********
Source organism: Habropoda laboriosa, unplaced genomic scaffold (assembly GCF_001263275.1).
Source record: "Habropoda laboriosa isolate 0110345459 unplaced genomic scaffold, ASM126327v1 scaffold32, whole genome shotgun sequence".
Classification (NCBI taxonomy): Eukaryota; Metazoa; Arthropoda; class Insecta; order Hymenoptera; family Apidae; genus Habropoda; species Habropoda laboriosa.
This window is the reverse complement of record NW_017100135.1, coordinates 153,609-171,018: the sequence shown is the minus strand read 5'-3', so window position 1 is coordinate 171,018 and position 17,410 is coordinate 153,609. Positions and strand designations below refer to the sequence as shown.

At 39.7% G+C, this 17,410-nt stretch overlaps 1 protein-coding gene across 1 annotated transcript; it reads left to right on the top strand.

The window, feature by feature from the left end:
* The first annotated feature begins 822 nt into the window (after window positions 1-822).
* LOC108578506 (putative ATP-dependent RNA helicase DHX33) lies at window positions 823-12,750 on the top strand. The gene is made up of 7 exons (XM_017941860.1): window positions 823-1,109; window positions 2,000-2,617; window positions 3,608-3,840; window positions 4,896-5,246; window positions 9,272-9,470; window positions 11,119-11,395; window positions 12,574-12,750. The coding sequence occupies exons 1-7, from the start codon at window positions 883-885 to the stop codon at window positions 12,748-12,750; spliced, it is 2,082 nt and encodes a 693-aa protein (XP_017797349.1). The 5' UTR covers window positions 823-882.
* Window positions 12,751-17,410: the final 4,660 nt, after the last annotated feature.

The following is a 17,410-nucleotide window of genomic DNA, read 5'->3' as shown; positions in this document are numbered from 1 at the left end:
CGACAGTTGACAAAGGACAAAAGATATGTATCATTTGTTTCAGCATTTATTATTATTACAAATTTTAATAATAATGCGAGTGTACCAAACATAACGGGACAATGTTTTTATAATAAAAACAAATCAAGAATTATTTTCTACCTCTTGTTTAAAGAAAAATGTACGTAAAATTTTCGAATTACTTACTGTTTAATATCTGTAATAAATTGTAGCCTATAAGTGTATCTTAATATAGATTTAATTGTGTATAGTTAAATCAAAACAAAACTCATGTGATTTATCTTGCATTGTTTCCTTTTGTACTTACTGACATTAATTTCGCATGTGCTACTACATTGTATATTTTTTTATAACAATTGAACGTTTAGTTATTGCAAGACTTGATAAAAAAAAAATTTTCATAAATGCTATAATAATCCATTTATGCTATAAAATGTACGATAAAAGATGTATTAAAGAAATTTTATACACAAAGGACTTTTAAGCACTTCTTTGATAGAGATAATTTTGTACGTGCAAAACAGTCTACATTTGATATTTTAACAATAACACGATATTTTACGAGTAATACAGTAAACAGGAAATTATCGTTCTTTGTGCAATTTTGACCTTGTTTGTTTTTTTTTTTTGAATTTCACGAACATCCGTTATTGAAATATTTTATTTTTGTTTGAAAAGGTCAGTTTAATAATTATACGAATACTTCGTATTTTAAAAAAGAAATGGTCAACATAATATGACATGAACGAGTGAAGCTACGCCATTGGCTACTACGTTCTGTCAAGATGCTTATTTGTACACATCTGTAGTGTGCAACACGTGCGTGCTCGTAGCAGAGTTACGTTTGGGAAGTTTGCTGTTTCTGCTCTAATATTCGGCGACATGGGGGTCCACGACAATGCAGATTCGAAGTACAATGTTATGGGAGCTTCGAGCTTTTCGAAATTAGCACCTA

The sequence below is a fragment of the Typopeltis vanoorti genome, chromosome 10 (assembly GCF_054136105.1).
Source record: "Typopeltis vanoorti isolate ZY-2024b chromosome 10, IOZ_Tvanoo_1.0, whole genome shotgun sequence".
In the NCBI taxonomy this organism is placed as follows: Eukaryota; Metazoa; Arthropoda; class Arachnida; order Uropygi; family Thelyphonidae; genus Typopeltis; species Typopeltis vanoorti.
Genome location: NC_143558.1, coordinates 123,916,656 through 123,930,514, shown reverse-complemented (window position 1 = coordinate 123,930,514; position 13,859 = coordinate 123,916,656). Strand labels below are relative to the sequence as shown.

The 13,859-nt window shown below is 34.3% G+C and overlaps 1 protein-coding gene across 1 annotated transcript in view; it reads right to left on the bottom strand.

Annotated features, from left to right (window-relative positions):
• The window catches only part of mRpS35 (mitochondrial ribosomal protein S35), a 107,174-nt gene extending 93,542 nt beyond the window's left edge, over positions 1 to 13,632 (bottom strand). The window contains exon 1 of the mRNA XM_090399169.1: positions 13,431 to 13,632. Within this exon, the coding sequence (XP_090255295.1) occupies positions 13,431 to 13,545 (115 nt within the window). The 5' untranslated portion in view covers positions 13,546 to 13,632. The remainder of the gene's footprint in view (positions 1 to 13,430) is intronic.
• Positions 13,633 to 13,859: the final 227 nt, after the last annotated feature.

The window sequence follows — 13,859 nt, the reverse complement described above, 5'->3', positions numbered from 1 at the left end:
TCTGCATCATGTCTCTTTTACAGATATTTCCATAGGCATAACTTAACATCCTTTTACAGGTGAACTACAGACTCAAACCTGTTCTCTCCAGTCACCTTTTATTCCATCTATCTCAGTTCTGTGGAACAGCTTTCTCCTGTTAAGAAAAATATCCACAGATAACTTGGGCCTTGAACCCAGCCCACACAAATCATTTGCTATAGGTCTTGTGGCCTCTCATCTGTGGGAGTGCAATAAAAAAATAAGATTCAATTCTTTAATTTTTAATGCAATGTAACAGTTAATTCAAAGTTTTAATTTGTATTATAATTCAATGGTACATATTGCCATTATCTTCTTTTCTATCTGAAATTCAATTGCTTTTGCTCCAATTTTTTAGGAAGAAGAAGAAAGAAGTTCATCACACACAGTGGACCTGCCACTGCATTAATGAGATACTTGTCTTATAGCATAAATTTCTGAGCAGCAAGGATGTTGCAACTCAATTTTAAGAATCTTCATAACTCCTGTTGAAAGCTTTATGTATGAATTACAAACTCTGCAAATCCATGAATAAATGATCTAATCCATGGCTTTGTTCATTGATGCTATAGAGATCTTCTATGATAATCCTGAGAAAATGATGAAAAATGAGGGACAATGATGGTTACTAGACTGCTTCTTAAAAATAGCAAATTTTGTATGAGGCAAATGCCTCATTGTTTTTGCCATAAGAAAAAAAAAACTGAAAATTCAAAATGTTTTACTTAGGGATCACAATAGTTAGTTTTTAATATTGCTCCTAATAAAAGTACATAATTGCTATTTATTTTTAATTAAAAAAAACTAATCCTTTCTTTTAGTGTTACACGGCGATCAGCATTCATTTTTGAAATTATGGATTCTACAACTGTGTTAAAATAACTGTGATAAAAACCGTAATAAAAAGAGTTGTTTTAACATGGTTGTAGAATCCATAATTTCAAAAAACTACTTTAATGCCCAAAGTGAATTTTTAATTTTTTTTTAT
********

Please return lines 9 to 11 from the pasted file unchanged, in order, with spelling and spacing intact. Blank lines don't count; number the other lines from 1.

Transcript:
* Window positions 12,751-17,410: the final 4,660 nt, after the last annotated feature.

The following is a 17,410-nucleotide window of genomic DNA, read 5'->3' as shown; positions in this document are numbered from 1 at the left end:
CGACAGTTGACAAAGGACAAAAGATATGTATCATTTGTTTCAGCATTTATTATTATTACAAATTTTAATAATAATGCGAGTGTACCAAACATAACGGGACAATGTTTTTATAATAAAAACAAATCAAGAATTATTTTCTACCTCTTGTTTAAAGAAAAATGTACGTAAAATTTTCGAATTACTTACTGTTTAATATCTGTAATAAATTGTAGCCTATAAGTGTATCTTAATATAGATTTAATTGTGTATAGTTAAATCAAAACAAAACTCATGTGATTTATCTTGCATTGTTTCCTTTTGTACTTACTGACATTAATTTCGCATGTGCTACTACATTGTATATTTTTTTATAACAATTGAACGTTTAGTTATTGCAAGACTTGATAAAAAAAAAATTTTCATAAATGCTATAATAATCCATTTATGCTATAAAATGTACGATAAAAGATGTATTAAAGAAATTTTATACACAAAGGACTTTTAAGCACTTCTTTGATAGAGATAATTTTGTACGTGCAAAACAGTCTACATTTGATATTTTAACAATAACACGATATTTTACGAGTAATACAGTAAACAGGAAATTATCGTTCTTTGTGCAATTTTGACCTTGTTTGTTTTTTTTTTTTGAATTTCACGAACATCCGTTATTGAAATATTTTATTTTTGTTTGAAAAGGTCAGTTTAATAATTATACGAATACTTCGTATTTTAAAAAAGAAATGGTCAACATAATATGACATGAACGAGTGAAGCTACGCCATTGGCTACTACGTTCTGTCAAGATGCTTATTTGTACACATCTGTAGTGTGCAACACGTGCGTGCTCGTAGCAGAGTTACGTTTGGGAAGTTTGCTGTTTCTGCTCTAATATTCGGCGACATGGGGGTCCACGACAATGCAGATTCGAAGTACAATGTTATGGGAGCTTCGAGCTTTTCGAAATTAGCACCTA